By Joeel A. Rivera, M.Ed.
We all have a story to tell that makes us who we are today. Our stories do not define us, but they are a powerful creative force for getting you to where you are. It is how you tell your story that ultimately determines what direction you move in life. Taking a deeper look at your own story can be transformation, and it can also serve to teach others. When we’ve gone through tough experiences in our past, we often inhibit ourselves from sharing some parts of our story for fear of what others may think; however, by doing so we also deprive the people around us from the lessons that we have learned.
When we share our lessons we give others the opportunities to share their lessons with us. Imagine how much more powerful the world would be if we embraced the notion of being a teacher and student. For example, what have you overcome? What challenges have you had? What learning experiences have you had in your journey? Practicing what I preach, I will share part of my journey and life lesson through this letter to my brother. I will share how our enlightened relationship transformed my life.
I write this with tears, but these tears are different than the ones that I carried for many years. I can now say that I truly understand your last words before your death. It seems like yesterday we were sitting across from each other in your room, you 17 and me 19, practicing how to read each other’s minds. It seemed that from an early age you understood life, as if you were an old soul, knowledgeable and compassionate about making the world a better place. In fact, people thought we were twins because of our resemblance and the way that we communicated and understood each other without words. We always found ways to encourage each other through the challenging times.
Even when I had given up on my belief in myself after failing my first year in college, you encouraged me and reminded me of my potential.
My memory of that night of July 1st, 1999 seems surreal. As we sat on the roots of a several-hundred-year-old Ceiba tree at two o’clock in the morning, probably as many people had before us, we were in a deep discussion about life. You looked at me as if you were talking to my soul. You explained that you had a deep feeling that you would die young. You said that you did not want to die, but you knew that you would make a larger impact through your death than through life. I questioned you but you could not explain the feeling. We sat there in silence as we both started to weep, as if mourning the inevitable.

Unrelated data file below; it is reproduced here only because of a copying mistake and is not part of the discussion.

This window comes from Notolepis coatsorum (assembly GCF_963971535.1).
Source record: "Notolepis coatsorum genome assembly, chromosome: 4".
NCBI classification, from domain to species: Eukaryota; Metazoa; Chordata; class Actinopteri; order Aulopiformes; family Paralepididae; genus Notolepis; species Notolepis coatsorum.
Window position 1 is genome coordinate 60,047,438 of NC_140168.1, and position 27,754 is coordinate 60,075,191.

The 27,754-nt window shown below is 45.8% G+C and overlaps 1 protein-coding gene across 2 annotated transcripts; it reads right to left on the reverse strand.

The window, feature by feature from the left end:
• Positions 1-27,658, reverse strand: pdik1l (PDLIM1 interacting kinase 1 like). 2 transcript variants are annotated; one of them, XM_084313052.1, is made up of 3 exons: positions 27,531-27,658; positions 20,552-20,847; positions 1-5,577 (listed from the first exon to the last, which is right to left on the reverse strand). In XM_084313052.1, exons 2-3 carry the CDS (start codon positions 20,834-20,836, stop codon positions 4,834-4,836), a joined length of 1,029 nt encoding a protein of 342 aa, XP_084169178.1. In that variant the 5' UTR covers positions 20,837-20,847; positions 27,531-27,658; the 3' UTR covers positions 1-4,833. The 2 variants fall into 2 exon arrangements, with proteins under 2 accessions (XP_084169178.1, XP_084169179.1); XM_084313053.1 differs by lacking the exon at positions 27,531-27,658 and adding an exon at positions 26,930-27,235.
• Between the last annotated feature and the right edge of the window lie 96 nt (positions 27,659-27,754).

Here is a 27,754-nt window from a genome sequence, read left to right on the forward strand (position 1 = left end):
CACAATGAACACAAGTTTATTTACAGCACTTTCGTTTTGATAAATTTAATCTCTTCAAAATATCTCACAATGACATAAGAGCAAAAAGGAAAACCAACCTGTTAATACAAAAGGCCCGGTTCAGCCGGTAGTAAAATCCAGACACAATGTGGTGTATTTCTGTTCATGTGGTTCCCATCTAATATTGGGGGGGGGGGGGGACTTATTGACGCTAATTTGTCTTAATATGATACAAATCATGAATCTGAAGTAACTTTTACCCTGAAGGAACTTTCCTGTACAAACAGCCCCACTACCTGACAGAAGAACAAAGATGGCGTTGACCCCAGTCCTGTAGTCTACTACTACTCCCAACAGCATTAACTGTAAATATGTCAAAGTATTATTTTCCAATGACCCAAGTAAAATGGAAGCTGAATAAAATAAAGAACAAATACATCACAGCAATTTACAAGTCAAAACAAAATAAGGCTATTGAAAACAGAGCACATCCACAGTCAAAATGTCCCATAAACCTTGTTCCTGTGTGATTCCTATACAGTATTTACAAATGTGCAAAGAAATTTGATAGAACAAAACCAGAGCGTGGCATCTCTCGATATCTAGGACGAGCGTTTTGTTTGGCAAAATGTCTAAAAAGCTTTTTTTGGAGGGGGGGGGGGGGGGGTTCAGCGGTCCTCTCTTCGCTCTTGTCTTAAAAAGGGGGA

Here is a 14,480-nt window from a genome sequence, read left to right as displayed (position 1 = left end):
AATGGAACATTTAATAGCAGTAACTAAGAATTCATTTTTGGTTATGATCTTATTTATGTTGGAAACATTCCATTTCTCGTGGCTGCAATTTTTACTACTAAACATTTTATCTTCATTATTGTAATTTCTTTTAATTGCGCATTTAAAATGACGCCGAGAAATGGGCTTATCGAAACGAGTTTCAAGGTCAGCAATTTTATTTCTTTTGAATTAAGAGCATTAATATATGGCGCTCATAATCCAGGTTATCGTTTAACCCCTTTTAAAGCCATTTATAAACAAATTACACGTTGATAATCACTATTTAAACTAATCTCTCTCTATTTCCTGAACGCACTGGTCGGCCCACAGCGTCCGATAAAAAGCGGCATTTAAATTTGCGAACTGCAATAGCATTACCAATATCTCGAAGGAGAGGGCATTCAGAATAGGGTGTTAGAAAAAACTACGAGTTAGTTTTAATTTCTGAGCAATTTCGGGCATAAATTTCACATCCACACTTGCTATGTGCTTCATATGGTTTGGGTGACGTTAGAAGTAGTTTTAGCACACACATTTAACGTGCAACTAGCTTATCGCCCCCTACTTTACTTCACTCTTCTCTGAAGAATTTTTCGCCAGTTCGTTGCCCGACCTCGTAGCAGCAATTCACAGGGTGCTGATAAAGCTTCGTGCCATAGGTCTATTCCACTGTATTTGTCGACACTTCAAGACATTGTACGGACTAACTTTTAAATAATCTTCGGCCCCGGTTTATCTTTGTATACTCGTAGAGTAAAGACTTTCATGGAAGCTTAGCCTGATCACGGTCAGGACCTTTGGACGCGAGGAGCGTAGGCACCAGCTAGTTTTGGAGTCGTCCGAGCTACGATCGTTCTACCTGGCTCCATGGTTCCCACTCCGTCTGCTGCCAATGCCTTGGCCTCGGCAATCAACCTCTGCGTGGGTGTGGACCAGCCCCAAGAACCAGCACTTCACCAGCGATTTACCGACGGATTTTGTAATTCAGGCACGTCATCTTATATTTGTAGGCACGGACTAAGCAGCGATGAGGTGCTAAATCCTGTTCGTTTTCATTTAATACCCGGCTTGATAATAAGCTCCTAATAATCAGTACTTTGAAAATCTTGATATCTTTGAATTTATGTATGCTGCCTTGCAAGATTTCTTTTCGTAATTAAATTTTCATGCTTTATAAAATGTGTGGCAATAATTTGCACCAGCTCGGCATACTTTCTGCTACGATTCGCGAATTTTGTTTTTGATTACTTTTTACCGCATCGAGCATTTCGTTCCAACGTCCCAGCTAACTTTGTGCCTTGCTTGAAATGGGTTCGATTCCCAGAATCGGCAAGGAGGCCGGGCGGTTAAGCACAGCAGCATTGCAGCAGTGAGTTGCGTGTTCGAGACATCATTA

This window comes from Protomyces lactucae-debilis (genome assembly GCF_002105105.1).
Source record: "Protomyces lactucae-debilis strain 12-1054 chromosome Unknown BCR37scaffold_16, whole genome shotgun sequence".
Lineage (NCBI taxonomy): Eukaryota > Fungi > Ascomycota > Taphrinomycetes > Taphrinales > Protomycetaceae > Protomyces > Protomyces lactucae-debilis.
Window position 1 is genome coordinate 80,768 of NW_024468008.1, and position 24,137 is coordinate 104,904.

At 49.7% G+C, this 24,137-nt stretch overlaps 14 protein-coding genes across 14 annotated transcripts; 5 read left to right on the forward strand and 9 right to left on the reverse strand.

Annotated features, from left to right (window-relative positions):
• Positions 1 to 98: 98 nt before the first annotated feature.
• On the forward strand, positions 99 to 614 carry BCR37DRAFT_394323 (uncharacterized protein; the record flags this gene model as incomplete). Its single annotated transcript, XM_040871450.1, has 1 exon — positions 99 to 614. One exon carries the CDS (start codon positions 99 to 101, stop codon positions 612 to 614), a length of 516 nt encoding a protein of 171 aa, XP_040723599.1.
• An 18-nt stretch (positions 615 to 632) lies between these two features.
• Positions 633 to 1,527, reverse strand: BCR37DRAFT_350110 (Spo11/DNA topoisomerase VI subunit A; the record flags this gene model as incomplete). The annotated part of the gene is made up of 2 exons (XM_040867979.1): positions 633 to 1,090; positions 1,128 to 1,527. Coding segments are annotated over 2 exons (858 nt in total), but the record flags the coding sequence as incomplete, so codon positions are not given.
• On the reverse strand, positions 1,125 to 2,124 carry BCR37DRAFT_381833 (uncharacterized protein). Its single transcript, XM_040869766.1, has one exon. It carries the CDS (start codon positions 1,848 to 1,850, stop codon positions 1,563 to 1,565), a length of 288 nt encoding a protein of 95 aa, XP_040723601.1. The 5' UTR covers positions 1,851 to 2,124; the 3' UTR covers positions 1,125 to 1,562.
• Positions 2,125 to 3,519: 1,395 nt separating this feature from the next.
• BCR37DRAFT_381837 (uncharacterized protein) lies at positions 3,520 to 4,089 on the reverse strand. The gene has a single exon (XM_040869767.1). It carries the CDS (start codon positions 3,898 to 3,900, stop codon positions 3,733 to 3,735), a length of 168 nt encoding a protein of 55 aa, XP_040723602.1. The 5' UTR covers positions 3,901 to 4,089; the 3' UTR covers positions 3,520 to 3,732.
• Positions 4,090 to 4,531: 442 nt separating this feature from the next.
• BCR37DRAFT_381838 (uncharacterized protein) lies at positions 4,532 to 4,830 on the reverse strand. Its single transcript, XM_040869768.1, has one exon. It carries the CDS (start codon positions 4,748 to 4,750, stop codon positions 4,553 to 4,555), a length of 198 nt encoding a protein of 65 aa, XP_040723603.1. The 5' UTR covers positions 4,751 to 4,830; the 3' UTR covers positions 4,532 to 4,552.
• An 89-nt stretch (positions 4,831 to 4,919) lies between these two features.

Two days later I was awoken with the sentence that still takes my breath away to think about. “Wake up, Daniel has been in a car accident.” I desperately asked if you were okay, just to find silence. However, I continued to probe and received the answer that in my heart I already knew. Why you? I asked, wishing that it was me instead. My emotions and my body sat still in time, not knowing what to think and feel.
I remember coming back home from your funeral as it started to rain. As if by instinct, I started to run in the rain, just like we had so many times as children. It almost felt as if through the rain you were washing away my tears.
Why you? You had that energy and wisdom to change the world. Those words lingered in my mind, “I will have a bigger impact through death.” You never explained the pain and what that impact would entail for my life. I was lost, desperate, overcome with the grief of losing my brother, my best friend, my guide. I developed severe high blood pressure, was sleeping two hours a day, developed ulcers, and lost over twenty five pounds.